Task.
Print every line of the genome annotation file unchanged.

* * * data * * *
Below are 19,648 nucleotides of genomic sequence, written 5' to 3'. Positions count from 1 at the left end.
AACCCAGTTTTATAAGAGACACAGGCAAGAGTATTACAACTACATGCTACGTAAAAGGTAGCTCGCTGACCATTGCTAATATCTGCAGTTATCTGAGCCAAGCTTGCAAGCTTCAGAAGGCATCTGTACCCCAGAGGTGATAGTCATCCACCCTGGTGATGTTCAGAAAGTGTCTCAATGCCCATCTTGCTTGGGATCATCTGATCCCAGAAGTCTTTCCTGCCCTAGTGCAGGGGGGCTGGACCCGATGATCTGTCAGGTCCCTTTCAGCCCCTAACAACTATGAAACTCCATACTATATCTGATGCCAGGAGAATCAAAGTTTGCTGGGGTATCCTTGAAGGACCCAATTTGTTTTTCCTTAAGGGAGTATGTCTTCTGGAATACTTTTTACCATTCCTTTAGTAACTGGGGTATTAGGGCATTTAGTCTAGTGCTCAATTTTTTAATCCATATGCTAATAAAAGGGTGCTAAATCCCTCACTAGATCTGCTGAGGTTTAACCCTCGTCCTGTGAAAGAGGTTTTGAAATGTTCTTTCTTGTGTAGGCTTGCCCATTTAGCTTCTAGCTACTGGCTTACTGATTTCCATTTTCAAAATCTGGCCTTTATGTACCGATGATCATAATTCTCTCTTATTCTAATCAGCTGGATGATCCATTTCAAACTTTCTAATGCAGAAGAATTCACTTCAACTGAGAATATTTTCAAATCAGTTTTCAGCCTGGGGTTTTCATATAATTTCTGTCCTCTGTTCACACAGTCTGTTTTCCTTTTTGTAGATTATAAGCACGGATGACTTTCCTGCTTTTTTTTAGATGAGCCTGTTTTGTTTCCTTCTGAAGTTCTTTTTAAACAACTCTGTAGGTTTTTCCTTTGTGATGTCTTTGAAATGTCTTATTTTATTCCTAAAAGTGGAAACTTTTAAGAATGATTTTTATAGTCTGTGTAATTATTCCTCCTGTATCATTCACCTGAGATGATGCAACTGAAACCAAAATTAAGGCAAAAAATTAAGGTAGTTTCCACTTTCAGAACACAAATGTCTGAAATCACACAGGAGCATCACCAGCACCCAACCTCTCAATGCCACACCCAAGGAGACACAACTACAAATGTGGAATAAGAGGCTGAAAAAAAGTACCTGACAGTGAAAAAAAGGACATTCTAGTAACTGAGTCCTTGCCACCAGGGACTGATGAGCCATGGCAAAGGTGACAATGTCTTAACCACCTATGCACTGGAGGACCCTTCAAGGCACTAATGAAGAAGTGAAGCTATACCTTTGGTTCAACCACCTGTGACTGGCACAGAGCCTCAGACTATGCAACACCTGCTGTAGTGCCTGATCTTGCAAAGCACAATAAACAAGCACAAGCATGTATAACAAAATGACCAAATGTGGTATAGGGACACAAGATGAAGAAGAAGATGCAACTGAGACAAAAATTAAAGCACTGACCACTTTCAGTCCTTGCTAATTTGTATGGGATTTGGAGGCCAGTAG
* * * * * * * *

Below are 19,648 nucleotides of genomic sequence, written 5' to 3'. Positions count from 1 at the left end.
AACCCAGTTTTATAAGAGACACAGGCAAGAGTATTACAACTACATGCTACGTAAAAGGTAGCTCGCTGACCATTGCTAATATCTGCAGTTATCTGAGCCAAGCTTGCAAGCTTCAGAAGGCATCTGTACCCCAGAGGTGATAGTCATCCACCCTGGTGATGTTCAGAAAGTGTCTCAATGCCCATCTTGCTTGGGATCATCTGATCCCAGAAGTCTTTCCTGCCCTAGTGCAGGGGGGCTGGACCCGATGATCTGTCAGGTCCCTTTCAGCCCCTAACAACTATGAAACTCCATACTATATCTGATGCCAGGAGAATCAAAGTTTGCTGGGGTATCCTTGAAGGACCCAATTTGTTTTTCCTTAAGGGAGTATGTCTTCTGGAATACTTTTTACCATTCCTTTAGTAACTGGGGTATTAGGGCATTTAGTCTAGTGCTCAATTTTTTAATCCATATGCTAATAAAAGGGTGCTAAATCCCTCACTAGATCTGCTGAGGTTTAACCCTCGTCCTGTGAAAGAGGTTTTGAAATGTTCTTTCTTGTGTAGGCTTGCCCATTTAGCTTCTAGCTACTGGCTTACTGATTTCCATTTTCAAAATCTGGCCTTTATGTACCGATGATCATAATTCTCTCTTATTCTAATCAGCTGGATGATCCATTTCAAACTTTCTAATGCAGAAGAATTCACTTCAACTGAGAATATTTTCAAATCAGTTTTCAGCCTGGGGTTTTCATATAATTTCTGTCCTCTGTTCACACAGTCTGTTTTCCTTTTTGTAGATTATAAGCACGGATGACTTTCCTGCTTTTTTTTAGATGAGCCTGTTTTGTTTCCTTCTGAAGTTCTTTTTAAACAACTCTGTAGGTTTTTCCTTTGTGATGTCTTTGAAATGTCTTATTTTATTCCTAAAAGTGGAAACTTTTAAGAATGATTTTTATAGTCTGTGTAATTATTCCTCCTGTATCATTCACCTGAGATGATGCAACTGAAACCAAAATTAAGGCAAAAAATTAAGGTAGTTTCCACTTTCAGAACACAAATGTCTGAAATCACACAGGAGCATCACCAGCACCCAACCTCTCAATGCCACACCCAAGGAGACACAACTACAAATGTGGAATAAGAGGCTGAAAAAAAGTACCTGACAGTGAAAAAAAGGACATTCTAGTAACTGAGTCCTTGCCACCAGGGACTGATGAGCCATGGCAAAGGTGACAATGTCTTAACCACCTATGCACTGGAGGACCCTTCAAGGCACTAATGAAGAAGTGAAGCTATACCTTTGGTTCAACCACCTGTGACTGGCACAGAGCCTCAGACTATGCAACACCTGCTGTAGTGCCTGATCTTGCAAAGCACAATAAACAAGCACAAGCATGTATAACAAAATGACCAAATGTGGTATAGGGACACAAGATGAAGAAGAAGATGCAACTGAGACAAAAATTAAAGCACTGACCACTTTCAGTCCTTGCTAATTTGTATGGGATTTGGAGGCCAGTAG